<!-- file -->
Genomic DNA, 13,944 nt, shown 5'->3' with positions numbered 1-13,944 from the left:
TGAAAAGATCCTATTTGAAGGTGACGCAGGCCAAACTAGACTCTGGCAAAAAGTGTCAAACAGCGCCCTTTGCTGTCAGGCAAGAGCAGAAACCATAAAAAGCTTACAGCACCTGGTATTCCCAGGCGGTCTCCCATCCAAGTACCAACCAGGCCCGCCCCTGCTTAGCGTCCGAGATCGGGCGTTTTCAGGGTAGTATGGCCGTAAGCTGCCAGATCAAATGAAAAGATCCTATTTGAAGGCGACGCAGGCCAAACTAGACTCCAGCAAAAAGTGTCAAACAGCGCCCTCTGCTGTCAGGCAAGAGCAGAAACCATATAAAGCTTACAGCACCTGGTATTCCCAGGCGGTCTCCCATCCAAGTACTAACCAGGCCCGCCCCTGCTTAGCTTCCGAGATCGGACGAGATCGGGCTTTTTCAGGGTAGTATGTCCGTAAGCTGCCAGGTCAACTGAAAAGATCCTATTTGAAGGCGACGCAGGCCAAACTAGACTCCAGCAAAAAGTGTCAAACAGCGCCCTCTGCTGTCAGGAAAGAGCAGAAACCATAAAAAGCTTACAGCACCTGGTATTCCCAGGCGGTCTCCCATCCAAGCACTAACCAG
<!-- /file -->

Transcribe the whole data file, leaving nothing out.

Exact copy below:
Genomic DNA, 13,944 nt, shown 5'->3' with positions numbered 1-13,944 from the left:
TGAAAAGATCCTATTTGAAGGTGACGCAGGCCAAACTAGACTCTGGCAAAAAGTGTCAAACAGCGCCCTTTGCTGTCAGGCAAGAGCAGAAACCATAAAAAGCTTACAGCACCTGGTATTCCCAGGCGGTCTCCCATCCAAGTACCAACCAGGCCCGCCCCTGCTTAGCGTCCGAGATCGGGCGTTTTCAGGGTAGTATGGCCGTAAGCTGCCAGATCAAATGAAAAGATCCTATTTGAAGGCGACGCAGGCCAAACTAGACTCCAGCAAAAAGTGTCAAACAGCGCCCTCTGCTGTCAGGCAAGAGCAGAAACCATATAAAGCTTACAGCACCTGGTATTCCCAGGCGGTCTCCCATCCAAGTACTAACCAGGCCCGCCCCTGCTTAGCTTCCGAGATCGGACGAGATCGGGCTTTTTCAGGGTAGTATGTCCGTAAGCTGCCAGGTCAACTGAAAAGATCCTATTTGAAGGCGACGCAGGCCAAACTAGACTCCAGCAAAAAGTGTCAAACAGCGCCCTCTGCTGTCAGGAAAGAGCAGAAACCATAAAAAGCTTACAGCACCTGGTATTCCCAGGCGGTCTCCCATCCAAGCACTAACCAG